3 Activities To Help You Instill Self-belief In Your Child

Nowadays, we hear so much about the idea of believing in one’s self. It seems to be a factor that separates success from failure. However, the exact definition of self-belief is not an easy one; Psychologists have always struggled to find an exact definition for the term, especially since self-confidence may be a much familiar expression.


 According to Psychologists, trusting in your skills and abilities along with believing that you can reach a target that you set for yourself is what self-confidence is about. Therefore, we can extract the fact that self-belief is a part of self-confidence; nevertheless, self-belief does not stand alone. This notion needs to be instilled into people’s actions in order to be sensed by those surrounding them.


The world is becoming a tougher place to live in every single day and growing up in this age and time is not a piece of cake. Self-image, appearances, degrees, social status and employment are just some examples of the pressure children and young adults are facing on a daily basis.


 Preparing your child for the world is not an easy task; you need to be armed with all the right methods and tools to help them face all these challenges. No parent wants to see their child fail, feel frustrated or defeated. Here, we turn to science to support us.


In 1977, Bandura – a well-known Psychologist – came up with a theory stating that self-efficacy of human beings is based on their belief of the possibility of success in the future. Those who do believe that their capabilities could impact their lives, are the ones with high self-efficacy. On the contrary, if they believe they have no control or impact, they end up having low-efficacy. In other words, self-belief in one’s ability, according to Bandura, affecting failure and success in life. Luckily, psychologists provide us with many theories and applications on how to raise self-belief, specifically in children.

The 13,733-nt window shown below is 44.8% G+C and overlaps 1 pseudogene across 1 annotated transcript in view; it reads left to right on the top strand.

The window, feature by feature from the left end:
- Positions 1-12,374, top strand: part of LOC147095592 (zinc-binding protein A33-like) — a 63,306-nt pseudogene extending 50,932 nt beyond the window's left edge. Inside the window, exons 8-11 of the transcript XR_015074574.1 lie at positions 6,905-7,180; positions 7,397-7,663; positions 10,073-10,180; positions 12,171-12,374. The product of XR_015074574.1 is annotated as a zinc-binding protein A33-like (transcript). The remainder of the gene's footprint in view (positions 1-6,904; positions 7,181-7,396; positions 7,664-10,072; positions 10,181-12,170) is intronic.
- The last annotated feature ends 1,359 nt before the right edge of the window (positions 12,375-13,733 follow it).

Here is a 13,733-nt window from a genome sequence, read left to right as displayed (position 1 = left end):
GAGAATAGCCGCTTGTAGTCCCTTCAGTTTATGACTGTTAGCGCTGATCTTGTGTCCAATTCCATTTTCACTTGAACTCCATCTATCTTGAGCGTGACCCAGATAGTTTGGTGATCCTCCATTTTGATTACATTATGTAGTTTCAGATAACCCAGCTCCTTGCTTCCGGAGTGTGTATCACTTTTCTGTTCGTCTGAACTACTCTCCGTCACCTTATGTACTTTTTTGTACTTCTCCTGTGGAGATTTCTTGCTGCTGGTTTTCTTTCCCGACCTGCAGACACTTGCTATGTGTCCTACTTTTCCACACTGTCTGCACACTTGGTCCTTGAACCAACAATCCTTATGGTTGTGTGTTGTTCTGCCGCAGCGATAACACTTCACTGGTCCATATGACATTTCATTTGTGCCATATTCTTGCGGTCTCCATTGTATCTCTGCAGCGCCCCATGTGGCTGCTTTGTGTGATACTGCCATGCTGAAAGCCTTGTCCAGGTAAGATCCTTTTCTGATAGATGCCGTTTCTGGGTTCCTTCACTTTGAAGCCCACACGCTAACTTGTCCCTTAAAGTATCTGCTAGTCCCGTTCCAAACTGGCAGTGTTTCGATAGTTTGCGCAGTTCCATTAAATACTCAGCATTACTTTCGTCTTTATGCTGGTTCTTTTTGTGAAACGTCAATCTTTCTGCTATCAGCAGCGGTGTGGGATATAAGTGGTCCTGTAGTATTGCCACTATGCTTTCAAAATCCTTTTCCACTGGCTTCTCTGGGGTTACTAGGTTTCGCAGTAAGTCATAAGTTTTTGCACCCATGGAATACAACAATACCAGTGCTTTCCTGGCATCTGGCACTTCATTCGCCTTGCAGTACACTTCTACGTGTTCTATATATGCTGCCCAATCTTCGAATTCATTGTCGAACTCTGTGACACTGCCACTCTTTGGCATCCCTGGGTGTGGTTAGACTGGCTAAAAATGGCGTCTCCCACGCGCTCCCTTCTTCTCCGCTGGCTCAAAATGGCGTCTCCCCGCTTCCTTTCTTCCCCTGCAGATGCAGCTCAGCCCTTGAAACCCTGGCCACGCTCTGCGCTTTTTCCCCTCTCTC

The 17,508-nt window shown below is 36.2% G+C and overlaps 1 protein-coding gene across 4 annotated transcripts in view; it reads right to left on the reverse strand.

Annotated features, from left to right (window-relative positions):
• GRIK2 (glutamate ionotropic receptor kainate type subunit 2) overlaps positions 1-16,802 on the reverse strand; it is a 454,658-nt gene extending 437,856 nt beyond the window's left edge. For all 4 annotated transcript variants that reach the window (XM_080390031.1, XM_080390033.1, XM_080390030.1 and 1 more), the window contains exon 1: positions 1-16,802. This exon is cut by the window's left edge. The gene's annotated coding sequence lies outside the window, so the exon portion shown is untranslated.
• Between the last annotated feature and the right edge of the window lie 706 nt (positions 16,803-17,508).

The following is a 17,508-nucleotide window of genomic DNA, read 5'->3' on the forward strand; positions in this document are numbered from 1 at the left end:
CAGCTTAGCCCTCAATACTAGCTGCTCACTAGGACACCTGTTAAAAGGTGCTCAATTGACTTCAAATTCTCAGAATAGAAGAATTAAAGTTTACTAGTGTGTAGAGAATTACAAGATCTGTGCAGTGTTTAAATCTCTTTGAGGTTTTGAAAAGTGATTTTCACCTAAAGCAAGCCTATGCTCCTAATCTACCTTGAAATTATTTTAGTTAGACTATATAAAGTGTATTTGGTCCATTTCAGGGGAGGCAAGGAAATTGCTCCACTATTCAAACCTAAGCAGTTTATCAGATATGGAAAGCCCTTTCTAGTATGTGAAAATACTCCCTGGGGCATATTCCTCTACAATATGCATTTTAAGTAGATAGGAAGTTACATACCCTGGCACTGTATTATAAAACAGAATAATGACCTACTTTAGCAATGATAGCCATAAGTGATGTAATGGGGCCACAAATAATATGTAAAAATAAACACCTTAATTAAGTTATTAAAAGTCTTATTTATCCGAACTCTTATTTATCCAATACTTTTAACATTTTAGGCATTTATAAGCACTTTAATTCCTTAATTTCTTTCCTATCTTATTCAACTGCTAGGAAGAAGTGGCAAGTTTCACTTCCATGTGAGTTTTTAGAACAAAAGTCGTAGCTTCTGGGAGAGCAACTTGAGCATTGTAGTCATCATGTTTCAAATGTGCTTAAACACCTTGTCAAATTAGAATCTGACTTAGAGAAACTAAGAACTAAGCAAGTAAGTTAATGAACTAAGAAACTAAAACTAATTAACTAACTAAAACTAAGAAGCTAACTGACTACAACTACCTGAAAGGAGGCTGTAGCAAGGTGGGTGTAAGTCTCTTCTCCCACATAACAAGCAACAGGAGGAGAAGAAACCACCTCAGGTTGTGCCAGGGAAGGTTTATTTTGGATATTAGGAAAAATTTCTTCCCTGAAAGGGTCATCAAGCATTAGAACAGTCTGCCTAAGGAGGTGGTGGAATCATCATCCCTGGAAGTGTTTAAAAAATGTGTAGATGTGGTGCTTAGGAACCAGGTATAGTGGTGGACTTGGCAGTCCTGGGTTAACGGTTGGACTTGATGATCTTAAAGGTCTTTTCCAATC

Here are 3 different activities, especially designed for children to boost their self-belief notion:

Catch the Compliment: This is an easy activity that could work in family gatherings of different ages, parents and adults could also play along. It is fun to participate in or even watch the game.

Preparation: Gather some softballs or beach balls that could be easily tossed around. You can use any item from the household that is round and doesn’t break or hurt anyone. Also, make sure you clear the area from any breakables or perform the activity in the outdoors.

Process: stand in a full circle, have each player toss the ball in turn to someone else. While throwing the ball, the player has to say a compliment about the receiver. The game continues until the compliments become about the smallest and most minute traits or features of the receiver. This leads to a pleasant yet funny game.

Conclusion: Ask players about the funniest incident or the nicest compliment that happened during the game. Have players reflect on the game on a deeper level. Give positive feedback and motivation.


Positive Experience: This is also an easy activity; it could be useful in a summer or sports camp. It could also be very effective with siblings, cousins, and younger relatives who sometimes quarrel with one another.

Preparation: index cards and a bowl are needed, depending on the number of players.

Process: have everyone sit in a circle, hold an index card and a pen.  Have everyone write their names on the cards. Grab a bowl and have them throw the papers in. Stir the papers in, and each participant is to blindly pick a piece of paper with a name on it. Ask participants to write a compliment about that person privately and give it to the next person to do the same. Pass the bowl from one person to another. Collect the cards, put them in the bowl. 

Conclusion: have participants pick the cards with their names on it and read it out loud. This will result in children walking away with a positive feeling.


About Me Worksheet: This activity works with an older crowd. Young adults and teenagers are great candidates to perform this exercise. 

The worksheet should include these phrases to be completed:

I felt happy when..

My friends like that I..

I feel proud when/of ..

I made my parents happy when..

I am good at..

I am unique because..

This activity is a reminder of the positive aspects of someone’s personality. It could be used in case one feels down or frustrated. 


Self-confidence, self-belief and self-esteem are all notions that are needed on a daily basis, specifically for a child. Parents need to boost these feelings to be able to replace what the surrounding environment might take away from the child. 


Give these games a go when your child isn’t having the best of days!

Written By: Teacher Nouran

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